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Is Stress Really Higher on Mondays?

a stress woman rubbing her head

Transitioning from the weekend back to the work routine on Monday morning can be stressful. In fact, it could even be deadly.

A study at Tokyo Women’s Medical University fitted 175 men and women with a device that would measure their blood pressure around the clock for a week. The results were surprising: The highest blood pressure readings came from those who were getting ready for work on Monday morning. Those who stayed asleep on Monday morning because they did not have to go to work did not experience the same surge.

Other studies have shown that there are 20 percent more heart attacks on Mondays than any other day. Researchers suspect that the early morning rise in blood pressure that is part of the body’s natural 24-hour rhythm is to blame.

Another factor is that blood platelets are “stickier” in the morning hours. Also, the adrenal glands release more adrenaline to get the body moving in the morning. The additional adrenaline can lead to the rupture of plaque buildup in the arteries caused by cholesterol.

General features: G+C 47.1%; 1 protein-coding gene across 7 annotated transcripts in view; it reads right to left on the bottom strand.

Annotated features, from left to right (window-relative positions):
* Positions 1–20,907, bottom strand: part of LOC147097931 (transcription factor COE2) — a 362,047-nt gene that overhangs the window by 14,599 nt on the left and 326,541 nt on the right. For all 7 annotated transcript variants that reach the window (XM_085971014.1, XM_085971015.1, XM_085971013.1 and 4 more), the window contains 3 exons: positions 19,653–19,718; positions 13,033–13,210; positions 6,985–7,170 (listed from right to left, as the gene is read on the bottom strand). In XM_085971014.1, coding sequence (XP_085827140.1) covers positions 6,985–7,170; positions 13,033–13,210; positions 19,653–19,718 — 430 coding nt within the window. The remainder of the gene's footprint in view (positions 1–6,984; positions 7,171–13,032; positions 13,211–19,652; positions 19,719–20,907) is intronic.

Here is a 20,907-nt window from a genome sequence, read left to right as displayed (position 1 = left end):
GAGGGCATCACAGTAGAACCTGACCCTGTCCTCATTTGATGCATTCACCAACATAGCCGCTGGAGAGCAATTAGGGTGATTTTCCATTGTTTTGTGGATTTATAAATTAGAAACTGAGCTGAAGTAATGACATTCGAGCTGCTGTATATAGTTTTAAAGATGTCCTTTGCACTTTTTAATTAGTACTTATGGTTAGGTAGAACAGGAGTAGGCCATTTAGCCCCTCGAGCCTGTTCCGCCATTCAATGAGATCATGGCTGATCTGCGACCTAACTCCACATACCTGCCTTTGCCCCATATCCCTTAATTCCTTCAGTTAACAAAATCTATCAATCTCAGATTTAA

Combine that with switching from leisure to work mode — and throw in the stress of a morning commute — and someone who has heart disease can be tipped over the edge to a heart attack.

If you have the Monday morning blues of going back to a stressful job, find ways to reduce the tension. Get a good night’s sleep on Sunday so you feel rested on Monday morning. Make time for a healthy breakfast to start the day. Then de-stress your commute. Carpool or take public transportation if it is available. If you have to drive, tune the radio to a program you enjoy or listen to a book on tape.

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